#CampingCat

Any of you that know me personally know that I have a very special cat. Teal, my adopted Snowshoe Siamese, is just as much of an adventurer as I am. Since I adopted her a week before I was laid off at the end of 2008, I was able to spend a lot of extra time with Teal during my ‘funemployment’ as the recession dragged on, training her to enjoy trips in her carrier and the car, exploring new settings and even using the human toilet.

teal-leash

Teal exploring on her leash. Photo credit: Lisette

This summer, I decided to experiment and take Teal camping with me at Whiskeytown Lake. I reasoned that purchasing a cat play-pen for the campground was cheaper than a week of paying someone to come by the house and visit her. Since she gets terribly lonesome on her own, I was hoping that she’d prefer camping with me (and 25+ others) to being home alone in my 600 square foot apartment for a week.

zampa-teal

 

Teal in her Zampa pen. Photo credit: Lisette

I was worried about three things – Teal getting overheated, attacked by another camper’s dog or escaping into the greater wilderness outside the campsite. In order to minimize these risks, I purchased a Zampa playpen for her. Since the playpen had large mesh sides and a roof, it was much cooler than a tent and allowed me to leave her safely at the campsite. I stocked it with her scratcher, litterbox, food, water and a bed. By putting the pen in the shade near my tent, I kept Teal cool and safe during the day. In the evenings, Teal became curious and would want to walk around the campsite on her leash. On the first night, she found a small rattlesnake and was rather sad when I stopped her from befriending it. On other nights, we ended our walks by sitting by the campfire and spending time with the rest of the campers. Teal had no shortage of young admirers to adore her.  At night, I moved Teal’s necessities into the tent and let her stay with me.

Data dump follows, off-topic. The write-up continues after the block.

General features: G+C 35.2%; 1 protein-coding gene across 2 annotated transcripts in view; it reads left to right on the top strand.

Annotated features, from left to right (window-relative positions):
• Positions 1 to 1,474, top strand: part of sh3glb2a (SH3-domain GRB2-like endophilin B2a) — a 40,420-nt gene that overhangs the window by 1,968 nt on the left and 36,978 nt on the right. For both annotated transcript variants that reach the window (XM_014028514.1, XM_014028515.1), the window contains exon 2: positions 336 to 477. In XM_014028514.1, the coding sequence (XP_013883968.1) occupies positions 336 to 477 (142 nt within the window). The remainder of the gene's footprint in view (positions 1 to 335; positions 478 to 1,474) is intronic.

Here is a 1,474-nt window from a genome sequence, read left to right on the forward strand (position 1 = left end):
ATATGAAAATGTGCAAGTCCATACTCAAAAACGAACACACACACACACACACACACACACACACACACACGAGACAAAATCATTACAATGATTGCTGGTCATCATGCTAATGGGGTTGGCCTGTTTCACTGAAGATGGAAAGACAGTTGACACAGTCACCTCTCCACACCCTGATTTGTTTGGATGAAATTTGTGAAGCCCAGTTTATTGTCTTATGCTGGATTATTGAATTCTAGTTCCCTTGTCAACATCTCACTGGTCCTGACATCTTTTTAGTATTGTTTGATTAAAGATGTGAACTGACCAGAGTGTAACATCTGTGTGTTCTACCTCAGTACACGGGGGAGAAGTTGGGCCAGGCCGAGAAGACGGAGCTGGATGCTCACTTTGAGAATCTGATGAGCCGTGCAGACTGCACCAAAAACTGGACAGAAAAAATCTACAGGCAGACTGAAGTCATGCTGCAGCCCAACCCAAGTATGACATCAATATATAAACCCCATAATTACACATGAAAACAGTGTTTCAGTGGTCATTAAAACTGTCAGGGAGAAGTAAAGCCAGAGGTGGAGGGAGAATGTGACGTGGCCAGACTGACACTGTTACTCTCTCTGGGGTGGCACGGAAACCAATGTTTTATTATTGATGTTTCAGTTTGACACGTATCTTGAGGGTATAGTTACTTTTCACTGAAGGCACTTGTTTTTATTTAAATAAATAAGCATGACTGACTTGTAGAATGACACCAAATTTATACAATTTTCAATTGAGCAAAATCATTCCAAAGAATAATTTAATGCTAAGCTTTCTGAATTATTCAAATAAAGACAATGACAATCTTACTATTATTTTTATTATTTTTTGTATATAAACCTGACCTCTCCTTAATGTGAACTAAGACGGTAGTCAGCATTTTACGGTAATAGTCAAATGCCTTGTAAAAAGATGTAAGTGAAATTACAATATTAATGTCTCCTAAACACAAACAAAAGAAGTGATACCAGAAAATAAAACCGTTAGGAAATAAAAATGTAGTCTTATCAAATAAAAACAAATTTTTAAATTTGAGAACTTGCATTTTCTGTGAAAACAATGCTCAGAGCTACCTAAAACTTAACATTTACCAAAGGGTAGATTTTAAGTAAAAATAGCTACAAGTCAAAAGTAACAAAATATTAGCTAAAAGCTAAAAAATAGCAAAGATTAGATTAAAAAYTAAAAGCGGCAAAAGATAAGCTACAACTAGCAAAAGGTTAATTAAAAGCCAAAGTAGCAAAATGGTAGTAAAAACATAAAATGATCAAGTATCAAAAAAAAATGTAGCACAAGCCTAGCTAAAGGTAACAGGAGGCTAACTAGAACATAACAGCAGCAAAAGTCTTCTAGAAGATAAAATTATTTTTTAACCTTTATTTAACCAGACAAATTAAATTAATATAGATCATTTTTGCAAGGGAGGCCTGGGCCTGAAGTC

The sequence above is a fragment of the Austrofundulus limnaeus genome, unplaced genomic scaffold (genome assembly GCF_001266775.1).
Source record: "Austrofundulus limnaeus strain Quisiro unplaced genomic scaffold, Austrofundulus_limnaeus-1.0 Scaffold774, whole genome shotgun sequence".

teal-in-tent

Teal likes to sleep in. Photo credit: Lisette

Overall Teal seemed much happier camping than I could imagine her being alone at home. I found camping with her much easier than with dogs, particularly since she didn’t make much noise and could be left in her pen during the day. I highly recommend you try camping with your cat, so long as they have the right temperament for this sort of adventure!

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